Difference Between Vertical and Horizontal Milling Machines

Category: milling machine

Aside from the obvious differences in the names of these machines, and also, the fact that one is vertical and the other is used horizontally, there are other significant differences between these two. If you are a shop operator considering milling machines, one of the most important questions you have to answer is one that has to do with configuration, would it be vertical or horizontal?

This answer depends on the nature of your business, and in particular, the type and the volume of work that is being done in your shop. All of these factors add to helping you make the right decision.

Now, let us talk about these milling machines and point at their differences.


For vertical mills, its spindle axis is vertically oriented. The milling cutters are held in the spindle and are made to rotate on its axis. Basically, the spindle can be extended, or the table can either be raised or lowered to produce the same effect, giving way for plunge cuts and drilling. We have two types of vertical mills, and they are bed mills and turret mills.

The vertical bed mills, when in use, the table moves perpendicular to the spindle’s axis, while the spindle moves parallel to its own axis.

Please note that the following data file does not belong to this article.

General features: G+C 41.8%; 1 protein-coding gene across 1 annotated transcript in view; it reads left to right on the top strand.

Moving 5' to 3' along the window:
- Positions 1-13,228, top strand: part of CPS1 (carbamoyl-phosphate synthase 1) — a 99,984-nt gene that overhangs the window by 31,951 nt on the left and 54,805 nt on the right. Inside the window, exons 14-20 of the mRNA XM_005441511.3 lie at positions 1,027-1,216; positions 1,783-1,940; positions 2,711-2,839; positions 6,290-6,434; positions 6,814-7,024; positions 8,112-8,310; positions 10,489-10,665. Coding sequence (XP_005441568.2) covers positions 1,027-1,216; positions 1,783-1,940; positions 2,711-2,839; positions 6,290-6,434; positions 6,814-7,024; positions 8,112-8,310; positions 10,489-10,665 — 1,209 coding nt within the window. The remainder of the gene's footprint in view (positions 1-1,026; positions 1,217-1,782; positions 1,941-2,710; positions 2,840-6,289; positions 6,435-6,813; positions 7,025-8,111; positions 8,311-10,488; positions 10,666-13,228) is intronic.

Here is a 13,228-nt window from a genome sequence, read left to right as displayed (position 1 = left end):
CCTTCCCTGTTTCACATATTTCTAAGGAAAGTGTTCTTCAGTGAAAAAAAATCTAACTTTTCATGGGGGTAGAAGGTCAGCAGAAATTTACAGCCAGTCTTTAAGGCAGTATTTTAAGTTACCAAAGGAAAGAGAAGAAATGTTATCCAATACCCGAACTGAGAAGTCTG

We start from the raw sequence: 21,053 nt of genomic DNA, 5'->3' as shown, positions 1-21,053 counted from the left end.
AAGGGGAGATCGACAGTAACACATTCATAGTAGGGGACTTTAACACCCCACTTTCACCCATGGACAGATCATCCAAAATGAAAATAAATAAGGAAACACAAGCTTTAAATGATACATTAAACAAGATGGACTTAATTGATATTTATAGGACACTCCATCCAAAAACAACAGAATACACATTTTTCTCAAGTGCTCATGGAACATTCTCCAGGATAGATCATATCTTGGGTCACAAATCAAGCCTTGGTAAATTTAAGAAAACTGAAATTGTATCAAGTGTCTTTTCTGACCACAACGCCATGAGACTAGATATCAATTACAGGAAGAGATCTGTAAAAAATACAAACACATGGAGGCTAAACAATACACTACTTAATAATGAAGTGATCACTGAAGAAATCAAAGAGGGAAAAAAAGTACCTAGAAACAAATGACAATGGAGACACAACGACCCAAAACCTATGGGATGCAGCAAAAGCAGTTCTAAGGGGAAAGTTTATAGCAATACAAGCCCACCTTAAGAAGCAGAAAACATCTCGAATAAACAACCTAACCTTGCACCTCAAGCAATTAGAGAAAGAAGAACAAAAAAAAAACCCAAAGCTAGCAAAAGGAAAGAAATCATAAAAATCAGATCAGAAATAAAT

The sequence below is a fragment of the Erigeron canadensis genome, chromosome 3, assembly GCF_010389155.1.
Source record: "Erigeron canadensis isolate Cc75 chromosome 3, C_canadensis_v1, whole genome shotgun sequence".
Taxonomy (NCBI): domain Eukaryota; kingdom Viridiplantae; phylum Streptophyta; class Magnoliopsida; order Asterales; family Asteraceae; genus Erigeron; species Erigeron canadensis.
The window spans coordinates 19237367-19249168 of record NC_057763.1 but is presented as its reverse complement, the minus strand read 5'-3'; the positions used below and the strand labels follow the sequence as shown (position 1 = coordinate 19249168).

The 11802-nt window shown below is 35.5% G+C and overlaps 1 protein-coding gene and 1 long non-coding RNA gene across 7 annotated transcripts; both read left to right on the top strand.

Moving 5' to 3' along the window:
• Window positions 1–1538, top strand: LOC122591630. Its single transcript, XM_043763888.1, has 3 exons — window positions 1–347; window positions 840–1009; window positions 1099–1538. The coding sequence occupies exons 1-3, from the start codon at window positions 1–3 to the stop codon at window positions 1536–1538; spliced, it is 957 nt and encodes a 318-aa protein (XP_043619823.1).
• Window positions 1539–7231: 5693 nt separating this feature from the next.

For the vertical turret mills, they have a stationary spindle and the table they are placed on is moved both parallel and perpendicular to the spindle axis, to execute cutting. They usually have a quill that enables the milling cutter to be raised and also to be lowered in a manner like a drill press. Turret mills give two methods of cutting the vertical (Z) direction: by lowering or by raising the quill, and by moving the knee.


In the horizontal mills, cutters are mounted on a horizontal spindle across the table. Many of these horizontal mills feature a built-in rotary table that allows milling at various angles; and this is called a universal table. Although end mills and the various other types of tools used in vertical mills may be used on horizontal ones, they also have arbor-mounted cutters, they are called side and face mills, they have a cross section just like a circular saw but they are generally wider and smaller in diameter. Heavy cuts can be taken, that will enable rapid material removal rates, and this happens because the cutter has a good support from the arbor and a larger cross-section area.

About the Author Aaron

Hi, I'm Aaron Cardwell. I did not think of myself as an auto enthusiast until I bought my first car and discover how much fun driving is. Also, using vehicles or any means of transportation is a way of life. I know how greatly it impacts our daily lives.

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